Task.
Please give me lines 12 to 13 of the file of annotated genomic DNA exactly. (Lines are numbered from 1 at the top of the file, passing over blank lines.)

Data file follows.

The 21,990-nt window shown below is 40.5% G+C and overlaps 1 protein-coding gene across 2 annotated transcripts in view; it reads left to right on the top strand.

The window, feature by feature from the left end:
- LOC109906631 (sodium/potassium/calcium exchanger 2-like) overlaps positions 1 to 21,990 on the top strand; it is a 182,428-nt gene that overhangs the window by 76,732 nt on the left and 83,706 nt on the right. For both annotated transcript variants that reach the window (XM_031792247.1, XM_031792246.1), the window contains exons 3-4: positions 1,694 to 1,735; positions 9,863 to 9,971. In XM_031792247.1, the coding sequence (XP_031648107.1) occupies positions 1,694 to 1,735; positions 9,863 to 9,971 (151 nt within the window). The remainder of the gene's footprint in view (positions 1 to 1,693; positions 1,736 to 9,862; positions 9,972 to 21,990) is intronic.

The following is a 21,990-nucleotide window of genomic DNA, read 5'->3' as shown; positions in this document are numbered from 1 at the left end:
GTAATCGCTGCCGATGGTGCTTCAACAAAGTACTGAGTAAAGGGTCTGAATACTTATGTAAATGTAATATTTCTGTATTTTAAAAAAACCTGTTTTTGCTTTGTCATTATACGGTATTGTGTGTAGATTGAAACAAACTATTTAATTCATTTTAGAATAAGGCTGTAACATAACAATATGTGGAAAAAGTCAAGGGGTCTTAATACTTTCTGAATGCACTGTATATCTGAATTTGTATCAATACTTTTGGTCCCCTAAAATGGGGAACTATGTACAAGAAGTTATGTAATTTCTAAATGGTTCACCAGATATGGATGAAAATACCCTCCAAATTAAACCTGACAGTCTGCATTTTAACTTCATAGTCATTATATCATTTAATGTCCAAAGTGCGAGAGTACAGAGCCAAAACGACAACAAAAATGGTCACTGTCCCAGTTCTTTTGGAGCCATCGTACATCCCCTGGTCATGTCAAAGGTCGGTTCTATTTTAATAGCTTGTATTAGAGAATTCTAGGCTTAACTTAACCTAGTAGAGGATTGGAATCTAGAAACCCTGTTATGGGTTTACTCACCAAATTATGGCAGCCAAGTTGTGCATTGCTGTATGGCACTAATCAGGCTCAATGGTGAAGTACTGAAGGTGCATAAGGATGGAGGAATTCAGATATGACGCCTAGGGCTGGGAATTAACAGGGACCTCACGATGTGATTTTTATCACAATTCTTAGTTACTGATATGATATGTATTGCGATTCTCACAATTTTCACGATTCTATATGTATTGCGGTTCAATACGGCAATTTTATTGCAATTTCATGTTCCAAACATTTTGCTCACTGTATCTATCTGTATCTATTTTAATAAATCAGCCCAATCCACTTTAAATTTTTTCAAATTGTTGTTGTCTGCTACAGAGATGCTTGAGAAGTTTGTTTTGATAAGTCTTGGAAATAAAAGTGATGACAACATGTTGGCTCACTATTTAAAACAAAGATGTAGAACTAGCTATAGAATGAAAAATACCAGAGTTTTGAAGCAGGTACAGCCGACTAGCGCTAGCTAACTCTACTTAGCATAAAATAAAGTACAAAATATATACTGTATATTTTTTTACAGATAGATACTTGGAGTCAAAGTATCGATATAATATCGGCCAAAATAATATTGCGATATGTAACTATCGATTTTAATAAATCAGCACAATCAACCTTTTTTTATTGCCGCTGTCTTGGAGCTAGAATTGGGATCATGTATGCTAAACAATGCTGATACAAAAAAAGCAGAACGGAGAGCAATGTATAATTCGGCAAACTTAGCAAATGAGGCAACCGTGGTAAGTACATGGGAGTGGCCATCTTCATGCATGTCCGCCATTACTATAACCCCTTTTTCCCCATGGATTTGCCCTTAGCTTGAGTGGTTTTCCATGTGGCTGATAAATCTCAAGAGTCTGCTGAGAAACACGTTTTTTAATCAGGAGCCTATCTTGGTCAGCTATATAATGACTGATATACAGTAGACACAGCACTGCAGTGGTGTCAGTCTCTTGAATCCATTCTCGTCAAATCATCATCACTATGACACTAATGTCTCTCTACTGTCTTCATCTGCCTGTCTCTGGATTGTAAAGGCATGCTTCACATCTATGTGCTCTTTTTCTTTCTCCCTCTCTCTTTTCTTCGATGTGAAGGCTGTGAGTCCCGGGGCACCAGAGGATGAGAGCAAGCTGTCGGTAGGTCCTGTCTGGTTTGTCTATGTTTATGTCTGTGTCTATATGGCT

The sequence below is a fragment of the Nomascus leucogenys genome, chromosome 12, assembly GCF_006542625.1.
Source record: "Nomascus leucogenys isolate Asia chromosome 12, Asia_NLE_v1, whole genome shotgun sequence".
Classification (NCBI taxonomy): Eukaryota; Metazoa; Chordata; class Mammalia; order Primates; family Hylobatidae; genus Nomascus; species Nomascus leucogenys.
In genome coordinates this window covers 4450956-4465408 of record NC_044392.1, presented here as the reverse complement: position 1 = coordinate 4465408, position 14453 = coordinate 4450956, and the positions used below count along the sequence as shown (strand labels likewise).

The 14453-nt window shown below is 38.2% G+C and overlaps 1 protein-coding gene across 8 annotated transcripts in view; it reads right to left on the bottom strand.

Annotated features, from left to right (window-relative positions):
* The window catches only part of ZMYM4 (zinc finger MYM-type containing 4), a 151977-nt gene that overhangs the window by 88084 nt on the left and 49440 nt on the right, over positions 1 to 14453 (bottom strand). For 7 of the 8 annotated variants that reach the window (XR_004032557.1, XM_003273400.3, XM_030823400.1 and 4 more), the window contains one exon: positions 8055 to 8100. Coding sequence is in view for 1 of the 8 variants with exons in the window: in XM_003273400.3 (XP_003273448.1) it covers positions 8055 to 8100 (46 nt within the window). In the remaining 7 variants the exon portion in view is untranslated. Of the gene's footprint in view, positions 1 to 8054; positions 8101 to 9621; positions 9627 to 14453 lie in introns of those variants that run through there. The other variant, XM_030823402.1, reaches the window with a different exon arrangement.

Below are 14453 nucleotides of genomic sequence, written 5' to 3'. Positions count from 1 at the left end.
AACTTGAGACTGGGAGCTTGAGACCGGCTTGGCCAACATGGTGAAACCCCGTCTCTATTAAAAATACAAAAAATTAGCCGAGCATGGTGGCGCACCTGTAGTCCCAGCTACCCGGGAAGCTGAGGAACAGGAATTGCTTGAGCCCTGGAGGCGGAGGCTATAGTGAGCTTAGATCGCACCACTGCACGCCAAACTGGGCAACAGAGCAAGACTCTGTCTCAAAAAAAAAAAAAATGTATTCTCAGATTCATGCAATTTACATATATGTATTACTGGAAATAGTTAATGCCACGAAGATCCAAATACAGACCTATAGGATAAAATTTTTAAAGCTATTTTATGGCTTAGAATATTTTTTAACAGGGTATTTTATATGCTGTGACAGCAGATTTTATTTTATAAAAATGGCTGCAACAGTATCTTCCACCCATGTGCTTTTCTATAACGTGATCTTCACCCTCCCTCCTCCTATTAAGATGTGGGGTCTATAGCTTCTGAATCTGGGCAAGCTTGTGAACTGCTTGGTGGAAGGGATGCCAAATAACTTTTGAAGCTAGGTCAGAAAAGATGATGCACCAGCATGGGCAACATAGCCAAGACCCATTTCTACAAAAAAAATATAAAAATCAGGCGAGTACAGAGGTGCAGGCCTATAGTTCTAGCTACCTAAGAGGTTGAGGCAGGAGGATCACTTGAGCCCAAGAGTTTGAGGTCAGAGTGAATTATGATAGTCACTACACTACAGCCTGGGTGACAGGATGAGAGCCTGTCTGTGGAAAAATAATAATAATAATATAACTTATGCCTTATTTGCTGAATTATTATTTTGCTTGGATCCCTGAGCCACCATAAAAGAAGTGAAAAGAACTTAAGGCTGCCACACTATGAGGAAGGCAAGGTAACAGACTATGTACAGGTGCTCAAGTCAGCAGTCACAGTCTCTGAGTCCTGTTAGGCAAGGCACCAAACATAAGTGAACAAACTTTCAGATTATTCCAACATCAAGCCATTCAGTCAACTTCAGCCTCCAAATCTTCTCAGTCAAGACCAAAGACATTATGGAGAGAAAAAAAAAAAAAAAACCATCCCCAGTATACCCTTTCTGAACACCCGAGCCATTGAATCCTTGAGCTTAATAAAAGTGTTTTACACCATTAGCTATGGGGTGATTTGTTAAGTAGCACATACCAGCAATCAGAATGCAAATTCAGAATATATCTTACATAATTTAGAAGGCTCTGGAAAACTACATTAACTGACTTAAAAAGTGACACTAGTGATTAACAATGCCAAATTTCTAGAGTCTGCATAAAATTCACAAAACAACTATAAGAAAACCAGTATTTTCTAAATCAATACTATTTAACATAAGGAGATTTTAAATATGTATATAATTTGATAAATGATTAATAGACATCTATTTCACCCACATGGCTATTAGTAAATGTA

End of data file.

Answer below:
* The window catches only part of ZMYM4 (zinc finger MYM-type containing 4), a 151977-nt gene that overhangs the window by 88084 nt on the left and 49440 nt on the right, over positions 1 to 14453 (bottom strand). For 7 of the 8 annotated variants that reach the window (XR_004032557.1, XM_003273400.3, XM_030823400.1 and 4 more), the window contains one exon: positions 8055 to 8100. Coding sequence is in view for 1 of the 8 variants with exons in the window: in XM_003273400.3 (XP_003273448.1) it covers positions 8055 to 8100 (46 nt within the window). In the remaining 7 variants the exon portion in view is untranslated. Of the gene's footprint in view, positions 1 to 8054; positions 8101 to 9621; positions 9627 to 14453 lie in introns of those variants that run through there. The other variant, XM_030823402.1, reaches the window with a different exon arrangement.

Below are 14453 nucleotides of genomic sequence, written 5' to 3'. Positions count from 1 at the left end.